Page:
I’m not an expert composter. I don’t look at the science or turn my piles regularly, just whenever the mood takes me. I dump my food waste and cover with leaves or cardboard, then dump more food and cover with another brown layer. I figure eventually it’ll all breakdown, and I don’t need compost super quick so it’s fine.
The first bin I got was a GEOBIN which is easy to put together but doesn’t have a lid. Then I got a more traditional bin from our town dump (lots of towns in Massachusetts have subsidized compost bins for sale).
My process is the same for both bins. I take my kitchen caddy out to it, empty, cover with browns, and walk away. My GEOBIN will be my summer one as it’s further down the garden. The new one is by the house, so it’s easier to run out to it in the winter.
Have you had any methods that didn’t work for you?
I think the compost bin with a lid will be much better (I’ve only just got it). The GEOBIN is more prone to animals knocking it over (which is a good way to turn it). In our harsh winters, the contents freeze so it doesn’t break down as fast. It’s fine in the summer though.
How do you store the scraps until they are taken to your compost pile?
I have a little caddy in my kitchen in which I collect food scraps. When that’s full, and it’s too cold to go outside, I use an old dishwasher tablet container to collect some more. When that’s full, I have to go outside and empty them both.
I’ve never had any issues with smells, although we did get some fruit flies in the summer. However, other people near us who didn’t compost also had trouble with fruit flies, so I don’t blame the caddy completely. The caddy isn’t big, so it’s pretty inconspicuous on our windowsill.
Do you have any special tools, containers, or products that help make composting easier or more accessible for you?
Not really! The compost bin and caddy are as technical as my tools get.
Do you have any other supplies or materials that you store until you need to add them to your compost pile?
After reading some of the blogs on here, I’ve started keeping more brown cardboard for my pile. Previously I’ve just used all the thousands of leaves that lie around our yard! I’ve now got a box which I put cardboard in when I get it. It’s out of the way with the other recycling boxes so it doesn’t bother us at all.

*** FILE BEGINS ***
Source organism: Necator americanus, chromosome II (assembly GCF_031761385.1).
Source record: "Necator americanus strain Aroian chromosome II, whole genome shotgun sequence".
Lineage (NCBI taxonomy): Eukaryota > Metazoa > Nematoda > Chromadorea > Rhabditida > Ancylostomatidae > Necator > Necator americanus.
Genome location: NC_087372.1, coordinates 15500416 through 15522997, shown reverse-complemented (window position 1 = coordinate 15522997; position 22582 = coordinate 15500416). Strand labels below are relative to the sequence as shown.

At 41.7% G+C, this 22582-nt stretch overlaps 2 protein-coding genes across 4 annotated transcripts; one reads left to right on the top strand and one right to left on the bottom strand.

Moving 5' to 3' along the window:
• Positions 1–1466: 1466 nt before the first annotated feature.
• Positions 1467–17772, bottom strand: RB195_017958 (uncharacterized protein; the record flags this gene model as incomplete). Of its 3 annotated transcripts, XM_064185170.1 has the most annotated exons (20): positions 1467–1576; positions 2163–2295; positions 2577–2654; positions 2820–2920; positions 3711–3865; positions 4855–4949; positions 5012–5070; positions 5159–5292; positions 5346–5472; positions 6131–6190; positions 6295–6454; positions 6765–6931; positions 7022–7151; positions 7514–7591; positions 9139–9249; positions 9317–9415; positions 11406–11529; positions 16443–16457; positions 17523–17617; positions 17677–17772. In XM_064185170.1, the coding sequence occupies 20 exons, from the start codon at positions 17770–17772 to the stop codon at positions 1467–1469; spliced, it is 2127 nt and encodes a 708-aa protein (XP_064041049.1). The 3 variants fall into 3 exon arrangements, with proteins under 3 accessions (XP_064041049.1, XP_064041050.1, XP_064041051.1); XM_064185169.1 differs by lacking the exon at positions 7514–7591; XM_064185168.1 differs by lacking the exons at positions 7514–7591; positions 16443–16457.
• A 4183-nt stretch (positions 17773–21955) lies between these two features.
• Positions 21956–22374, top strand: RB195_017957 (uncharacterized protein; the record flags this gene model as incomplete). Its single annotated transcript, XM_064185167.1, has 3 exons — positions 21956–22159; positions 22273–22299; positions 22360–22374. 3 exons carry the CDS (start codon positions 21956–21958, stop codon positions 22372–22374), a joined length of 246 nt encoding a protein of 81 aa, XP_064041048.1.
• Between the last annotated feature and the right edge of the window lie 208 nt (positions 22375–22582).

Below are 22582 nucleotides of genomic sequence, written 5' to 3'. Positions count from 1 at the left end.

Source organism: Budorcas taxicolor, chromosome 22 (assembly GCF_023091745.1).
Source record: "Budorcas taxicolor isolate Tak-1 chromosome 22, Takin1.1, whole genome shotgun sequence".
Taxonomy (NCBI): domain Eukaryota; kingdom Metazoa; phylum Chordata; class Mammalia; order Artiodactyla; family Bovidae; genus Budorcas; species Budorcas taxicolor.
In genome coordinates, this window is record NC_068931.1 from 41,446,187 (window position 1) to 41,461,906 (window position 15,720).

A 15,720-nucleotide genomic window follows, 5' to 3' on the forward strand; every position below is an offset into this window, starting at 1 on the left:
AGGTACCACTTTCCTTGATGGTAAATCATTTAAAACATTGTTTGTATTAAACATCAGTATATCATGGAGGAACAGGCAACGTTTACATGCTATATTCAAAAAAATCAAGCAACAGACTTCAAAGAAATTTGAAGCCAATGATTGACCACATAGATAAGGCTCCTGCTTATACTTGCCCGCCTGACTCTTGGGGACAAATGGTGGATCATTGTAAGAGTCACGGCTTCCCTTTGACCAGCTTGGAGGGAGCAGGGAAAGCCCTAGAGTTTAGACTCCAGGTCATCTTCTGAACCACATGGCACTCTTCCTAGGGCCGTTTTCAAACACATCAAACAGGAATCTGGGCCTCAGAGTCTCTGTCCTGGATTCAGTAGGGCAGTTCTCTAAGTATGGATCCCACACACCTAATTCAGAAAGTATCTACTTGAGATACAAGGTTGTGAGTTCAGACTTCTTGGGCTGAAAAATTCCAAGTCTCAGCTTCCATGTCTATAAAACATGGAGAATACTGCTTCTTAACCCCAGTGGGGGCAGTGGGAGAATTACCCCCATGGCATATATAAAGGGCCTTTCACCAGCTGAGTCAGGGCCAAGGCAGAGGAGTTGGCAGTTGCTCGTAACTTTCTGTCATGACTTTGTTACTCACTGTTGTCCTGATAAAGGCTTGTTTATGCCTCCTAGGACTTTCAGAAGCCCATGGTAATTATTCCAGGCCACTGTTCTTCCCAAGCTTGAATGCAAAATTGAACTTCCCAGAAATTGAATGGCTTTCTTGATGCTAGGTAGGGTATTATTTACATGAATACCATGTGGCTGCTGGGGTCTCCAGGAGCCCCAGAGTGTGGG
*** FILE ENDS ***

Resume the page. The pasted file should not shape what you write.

How does your family feel about composting?
They’re all supportive. It’s taken a bit of time to get the right things in the right bin. We keep dairy, meat, and oil out of our bins, but most other things go in.
My husband is trying and doesn’t complain too much when I dig through the trash to get something that could have gone in the compost. The kids bring back their orange peels and banana skins from school so they can be composted. Also, I’m working with some mums to see if we can get them composting at the school too.
Have you experienced any benefits from composting, especially ones that might have surprised you?
I don’t have a smelly trash bin anymore! The amount of waste we create has reduced massively. We have to pay to throw away our trash, so reducing our waste is great. I only take a bag of landfill trash every 3-4 weeks to our town dump now. At one point, I was going every week with a full bag.
We’ve switched to more (but not solely) plant-based meals, so all our waste is usually compostable, and there is way less packaging. The kids have learnt about the environment and why it’s important to send food waste back to the earth. I love seeing them learn and work out their own ways of doing things.
Anything else you’d like to share with readers about your composting practices, especially to help beginners gain confidence that they too can compost?
It’s so easy, but it’s so easy to put off getting started. Talk to a friend or neighbor who does it and have a look at theirs if you can. Then just do it! When you get started, you’ll wonder what took you so long. Good luck!
Where else can we find you and learn more about what you’re up to?
Thanks so much, Sarah for sharing your composting story and letting us see how your family composts in your everyday life!
(1) According to the Natural Resources Conservation Service of the United States Department of Agriculture.